N. Korea warns of end to cease-fire, faces stiffer sanctions

(Photo: Reuters / Lee Jae-Won)A South Korean soldier patrols near the demilitarized zone separating South Korea from North Korea, in Paju, north of Seoul Feb. 13, 2013. North Korea conducted its third nuclear test in February in defiance of U.N. resolutions, drawing global condemnation, including from its only major ally, China. Pyongyang said the test was an act of self-defence against "U.S. hostility" and threatened stronger steps if necessary.

North Korea threatened Tuesday to cancel an armistice that ended Korean War in 1953 because of UN sanctions and ongoing US-South Korean joint military drills.

The Korean People's Army Supreme Command spokesman said it "will completely nullify the Korean armistice," the North's Korean Central News Agency reported.

The statement came shortly before the United States and China introduced new U.N. sanctions in the Security Council against North Korea following its February atomic-weapons test.

"The resolution tabled today will take the U.N. sanctions imposed on North Korea to the next level, breaking new ground and imposing significant new legal obligations," said U.S. Ambassador Susan Rice speaking to journalists. 

Saying she hoped for unanimous support for the sanctions, she noted, "North Korea will be subject to some of the toughest sanctions imposed by the U.N."

North Korea and South Korea have technically remained at war since the 1950-53 Korean War, which ended in a cease-fire agreement rather than a peace treaty.

The North's spokesman called the U.S.-South Korean military drills, which began Friday,  a "systematic act of destruction aimed at the Korean armistice." The military said it would be suspending peace-building activities at the border village of Panmunjom and cut off communications at the location.

Following North Korea's latest nuclear blast, all 15 council members approved a statement condemning Pyongyang's nuclear test and pledging further action.

The United Nations already has imposed three sanctions on North Korea after the first two nuclear tests in 2006 and 2009, banning the country from conducting nuclear or missile tests and importing related technology, and restricting financial activities.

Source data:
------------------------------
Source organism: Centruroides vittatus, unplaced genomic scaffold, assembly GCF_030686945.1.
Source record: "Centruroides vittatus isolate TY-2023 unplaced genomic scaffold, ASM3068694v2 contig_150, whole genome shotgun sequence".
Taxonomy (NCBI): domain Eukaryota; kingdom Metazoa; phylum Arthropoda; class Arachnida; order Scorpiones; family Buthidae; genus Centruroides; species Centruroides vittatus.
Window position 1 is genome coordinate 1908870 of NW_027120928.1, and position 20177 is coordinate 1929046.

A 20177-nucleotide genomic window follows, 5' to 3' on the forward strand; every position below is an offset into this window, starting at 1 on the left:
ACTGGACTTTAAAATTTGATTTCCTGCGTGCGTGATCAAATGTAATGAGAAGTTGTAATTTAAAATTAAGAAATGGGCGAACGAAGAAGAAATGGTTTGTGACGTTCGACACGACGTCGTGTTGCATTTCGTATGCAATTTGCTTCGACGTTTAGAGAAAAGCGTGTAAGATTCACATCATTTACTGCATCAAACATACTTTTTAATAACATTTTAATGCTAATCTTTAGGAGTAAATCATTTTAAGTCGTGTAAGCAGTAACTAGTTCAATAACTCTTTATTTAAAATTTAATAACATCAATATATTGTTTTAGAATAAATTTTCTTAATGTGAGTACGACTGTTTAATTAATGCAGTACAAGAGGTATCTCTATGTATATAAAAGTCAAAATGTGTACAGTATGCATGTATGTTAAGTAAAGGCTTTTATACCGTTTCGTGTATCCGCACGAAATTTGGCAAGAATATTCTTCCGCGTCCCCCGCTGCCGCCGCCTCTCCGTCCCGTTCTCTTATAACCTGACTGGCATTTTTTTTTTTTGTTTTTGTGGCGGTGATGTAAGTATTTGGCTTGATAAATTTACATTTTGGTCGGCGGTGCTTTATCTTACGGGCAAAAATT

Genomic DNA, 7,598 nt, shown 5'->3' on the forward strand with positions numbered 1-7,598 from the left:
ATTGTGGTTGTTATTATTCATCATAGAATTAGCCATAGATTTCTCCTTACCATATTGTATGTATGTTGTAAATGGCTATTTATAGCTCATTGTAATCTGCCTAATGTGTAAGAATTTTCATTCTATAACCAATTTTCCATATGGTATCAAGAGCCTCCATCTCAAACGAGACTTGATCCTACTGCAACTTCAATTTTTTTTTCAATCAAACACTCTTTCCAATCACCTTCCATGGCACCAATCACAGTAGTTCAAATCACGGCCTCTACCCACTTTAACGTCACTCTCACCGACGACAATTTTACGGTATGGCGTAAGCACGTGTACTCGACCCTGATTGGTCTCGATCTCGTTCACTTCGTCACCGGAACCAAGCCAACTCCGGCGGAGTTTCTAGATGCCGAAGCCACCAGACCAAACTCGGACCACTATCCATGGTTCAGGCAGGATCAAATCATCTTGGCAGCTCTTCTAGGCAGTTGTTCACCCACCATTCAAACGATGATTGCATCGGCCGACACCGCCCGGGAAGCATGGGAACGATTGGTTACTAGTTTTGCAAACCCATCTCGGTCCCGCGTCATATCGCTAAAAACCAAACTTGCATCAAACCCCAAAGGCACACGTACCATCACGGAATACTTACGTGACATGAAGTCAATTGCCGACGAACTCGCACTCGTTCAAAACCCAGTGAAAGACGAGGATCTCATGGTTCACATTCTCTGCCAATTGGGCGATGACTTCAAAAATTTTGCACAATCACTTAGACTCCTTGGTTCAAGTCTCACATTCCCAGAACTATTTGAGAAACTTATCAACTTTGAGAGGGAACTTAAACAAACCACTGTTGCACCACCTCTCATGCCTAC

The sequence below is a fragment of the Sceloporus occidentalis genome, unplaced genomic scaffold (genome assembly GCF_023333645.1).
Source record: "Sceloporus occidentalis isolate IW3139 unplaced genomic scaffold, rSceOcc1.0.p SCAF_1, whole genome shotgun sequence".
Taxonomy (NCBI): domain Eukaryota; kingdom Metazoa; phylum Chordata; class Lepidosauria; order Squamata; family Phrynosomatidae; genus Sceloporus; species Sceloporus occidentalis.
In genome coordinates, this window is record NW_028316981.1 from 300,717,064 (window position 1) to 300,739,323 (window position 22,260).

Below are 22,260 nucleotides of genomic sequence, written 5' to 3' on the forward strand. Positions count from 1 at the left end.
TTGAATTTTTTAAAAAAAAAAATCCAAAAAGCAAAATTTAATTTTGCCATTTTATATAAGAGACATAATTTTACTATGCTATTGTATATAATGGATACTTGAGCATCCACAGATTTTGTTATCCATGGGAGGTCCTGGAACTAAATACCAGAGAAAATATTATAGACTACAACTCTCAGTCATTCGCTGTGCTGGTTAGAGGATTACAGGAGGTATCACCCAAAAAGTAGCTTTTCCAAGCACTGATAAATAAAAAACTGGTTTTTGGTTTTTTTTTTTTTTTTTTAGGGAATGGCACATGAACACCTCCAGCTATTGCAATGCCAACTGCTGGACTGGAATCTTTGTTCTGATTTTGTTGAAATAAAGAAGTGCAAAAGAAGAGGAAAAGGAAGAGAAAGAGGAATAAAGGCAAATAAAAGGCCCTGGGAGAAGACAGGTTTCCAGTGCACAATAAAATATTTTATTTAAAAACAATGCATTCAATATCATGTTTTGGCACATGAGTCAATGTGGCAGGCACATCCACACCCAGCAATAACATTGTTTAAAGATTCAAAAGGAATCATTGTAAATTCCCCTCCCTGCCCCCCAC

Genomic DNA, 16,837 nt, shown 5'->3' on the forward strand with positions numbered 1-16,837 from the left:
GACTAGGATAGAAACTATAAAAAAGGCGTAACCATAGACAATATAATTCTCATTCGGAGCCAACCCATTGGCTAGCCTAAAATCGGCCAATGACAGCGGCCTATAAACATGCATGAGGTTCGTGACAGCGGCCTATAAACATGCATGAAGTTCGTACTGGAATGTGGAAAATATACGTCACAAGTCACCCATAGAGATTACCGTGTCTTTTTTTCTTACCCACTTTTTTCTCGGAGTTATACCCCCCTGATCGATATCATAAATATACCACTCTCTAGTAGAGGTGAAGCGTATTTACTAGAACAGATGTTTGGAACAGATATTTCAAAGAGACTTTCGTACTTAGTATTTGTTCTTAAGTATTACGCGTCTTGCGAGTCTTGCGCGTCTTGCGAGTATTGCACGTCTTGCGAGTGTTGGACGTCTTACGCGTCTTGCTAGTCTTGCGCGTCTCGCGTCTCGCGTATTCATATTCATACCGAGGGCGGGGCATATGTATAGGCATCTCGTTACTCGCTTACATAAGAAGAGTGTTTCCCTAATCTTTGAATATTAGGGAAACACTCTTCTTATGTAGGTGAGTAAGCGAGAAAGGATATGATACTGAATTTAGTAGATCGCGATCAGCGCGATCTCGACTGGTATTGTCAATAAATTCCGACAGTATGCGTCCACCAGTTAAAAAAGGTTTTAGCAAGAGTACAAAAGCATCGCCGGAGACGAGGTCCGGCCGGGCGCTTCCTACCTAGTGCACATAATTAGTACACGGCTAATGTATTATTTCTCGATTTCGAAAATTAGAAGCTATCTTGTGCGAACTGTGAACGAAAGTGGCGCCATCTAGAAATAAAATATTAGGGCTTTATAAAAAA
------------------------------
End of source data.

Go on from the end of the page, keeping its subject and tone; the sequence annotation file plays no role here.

Pyongyang said the February test was a "self-defensive measure" made necessary by the "continued hostility" of the U.S., but Washington and others say brinkmanship is behind their nuclear tests.

In response to the North's latest nuclear test, World Council of Churches general secretary Rev. Olav Fykse Tveit expressed concern over the tension in the Korean peninsula and called for "direct contacts between the parties, multilateral negotiations and the redress of unresolved grievances." 

The WCC, one of the world's biggest church bodies representing 560 million Christians, will hold its 10th Assembly in Busan, South of Korea, starting in October, when the WCC's highest governing body that meets about once every seven years will address the theme "God of life, lead us to justice and peace." 

The details of the newest U.N. sanctions have not been announced. 

On Friday, South Korean President Park Geun-hye urged North Korea to abandon its nuclear program and "uphold its agreements with South Korea as well as the with the international community and walk the path of trust and mutual acknowledgement."

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